The Michigan Journal of Law Reform is pleased to announce that its 2021 Symposium, “The Poverty Penalty: America’s Overuse of Fines and Fees” will take place January 25-29, 2021 as a series of five virtual talks from 12:00 – 1:00 pm EST. Each panel will take place via zoom and registration is required for each panel. Zoom links will be provided to all registered participants prior to the start of each panel. Please visit our website povertypenaltyjlr.com to register and for more information about the event.
Dispossessing Resident Voice: Municipal Receiverships and the Public Trust (pdf)
Juliet M. Moringiello
Dignity Transacted: Emotional Labor and the Racialized Workplace (pdf)
Lu-in Wang and Zachary W. Brewster
Resolving ALJ Removal Protections Problem Following Lucia (pdf)
54 U. Mich. J. L. Reform Caveat
The damage done to us during our childhood cannot be undone, since we cannot change anything in our past. We can, however, change ourselves. We can repair ourselves and gain our lost integrity by choosing to look more closely at the knowledge that is stored inside our bodies and bringing this closer to our awareness. This path, although certainly not easy, is the only route by which we can leave behind the cruel, invisible prison of our childhood. We become free by transforming ourselves from unaware victims of the past into responsible individuals in the present, who are aware of our past and are thus able to live with it.1
54 U. Mich. J. L. Reform Caveat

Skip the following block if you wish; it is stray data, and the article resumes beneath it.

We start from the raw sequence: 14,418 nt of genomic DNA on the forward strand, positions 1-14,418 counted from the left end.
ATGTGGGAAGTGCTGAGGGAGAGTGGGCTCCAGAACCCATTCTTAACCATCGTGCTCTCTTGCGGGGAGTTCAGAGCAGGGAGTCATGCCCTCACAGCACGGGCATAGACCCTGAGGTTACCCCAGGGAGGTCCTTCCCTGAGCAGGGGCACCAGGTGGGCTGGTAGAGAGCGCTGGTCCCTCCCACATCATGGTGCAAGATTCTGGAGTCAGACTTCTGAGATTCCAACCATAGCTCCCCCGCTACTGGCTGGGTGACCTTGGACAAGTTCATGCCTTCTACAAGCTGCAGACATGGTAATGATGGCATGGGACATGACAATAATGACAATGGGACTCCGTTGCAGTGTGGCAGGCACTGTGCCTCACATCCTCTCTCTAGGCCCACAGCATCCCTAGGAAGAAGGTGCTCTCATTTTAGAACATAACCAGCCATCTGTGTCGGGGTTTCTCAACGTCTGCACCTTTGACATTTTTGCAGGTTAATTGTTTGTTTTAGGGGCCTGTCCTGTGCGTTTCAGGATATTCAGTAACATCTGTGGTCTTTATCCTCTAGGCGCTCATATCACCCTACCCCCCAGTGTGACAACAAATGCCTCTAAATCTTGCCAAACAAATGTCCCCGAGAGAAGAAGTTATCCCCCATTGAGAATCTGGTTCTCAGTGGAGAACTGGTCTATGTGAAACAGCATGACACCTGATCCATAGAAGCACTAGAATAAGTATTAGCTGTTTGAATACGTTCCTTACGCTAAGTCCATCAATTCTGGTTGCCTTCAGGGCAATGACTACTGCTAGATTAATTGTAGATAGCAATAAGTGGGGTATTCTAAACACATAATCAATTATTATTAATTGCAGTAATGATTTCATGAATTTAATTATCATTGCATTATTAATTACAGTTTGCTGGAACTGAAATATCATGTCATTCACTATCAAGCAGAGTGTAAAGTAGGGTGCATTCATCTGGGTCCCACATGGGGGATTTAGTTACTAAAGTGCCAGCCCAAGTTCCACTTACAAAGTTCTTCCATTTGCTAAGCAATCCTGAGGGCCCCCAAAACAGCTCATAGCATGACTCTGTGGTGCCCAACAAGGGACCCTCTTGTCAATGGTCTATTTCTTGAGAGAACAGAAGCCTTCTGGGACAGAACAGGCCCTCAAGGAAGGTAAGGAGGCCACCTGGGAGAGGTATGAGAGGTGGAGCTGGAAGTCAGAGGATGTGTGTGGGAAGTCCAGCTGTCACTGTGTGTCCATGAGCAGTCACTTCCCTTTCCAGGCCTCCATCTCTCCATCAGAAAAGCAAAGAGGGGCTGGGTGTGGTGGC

Matthew J. Razzano*
Historically, state usury laws prohibited lending above certain interest rates, but in 1978 the Supreme Court interpreted the National Bank Act (NBA) to allow chartered banks to issue loans at rates based on where they were headquartered rather than where the loan originated.1 States like South Dakota virtually eliminated interest rate ceilings to attract business, incentivizing national banks to base credit operations there and avoid local usury laws.2 In 2015, however, the Second Circuit decided Madden v. Midland Funding, LLC and reversed long-standing banking practices, ruling that non-chartered financial institutions were not covered by the NBA and were therefore subject to state usury laws where the loan originated.3 The underlying reasoning for the court’s decision was well-intentioned and based on (a) an unwillingness to allow non-chartered institutions to function as pseudo-banks4 and (b) a desire to protect consumers.5 The court’s radical decision received widespread criticism,6 and empirical studies have demonstrated a noteworthy decrease in credit availability in the Second Circuit7—negating the court’s own policy rationales. Since Madden, Congress and federal agencies have attempted an outright reversal, but none of their solutions address the Madden court’s fundamental concerns. This Essay argues that a Madden fix is needed, but the most effective solution must incorporate and address the Second Circuit’s underlying concerns.Continue reading
“A World of Steel-Eyed Death”: An Empirical Evaluation of the Failure of the Strickland Standard to Ensure Adequate Counsel to Defendants with Mental Disabilities Facing the Death Penalty (pdf)
Michael L. Perlin, Talia Roitberg Harmon, and Sarah Chatt
Dismantling the Master’s House: Toward a Justice-Based Theory of Community Economic Development (pdf)
Etienne C. Toussaint
The City and the Soul: Character and Thriving in Law and Politics (pdf)
Sherman J. Clark
Waiving Federal Sovereign Immunity in Original Actions Between States (pdf)
Making a Reasonable Calculation: A Strategic Amendment to the IDEA (pdf)
Hetali M. Lodaya
Age of Unreason: Rationality and the Regulatory State (pdf)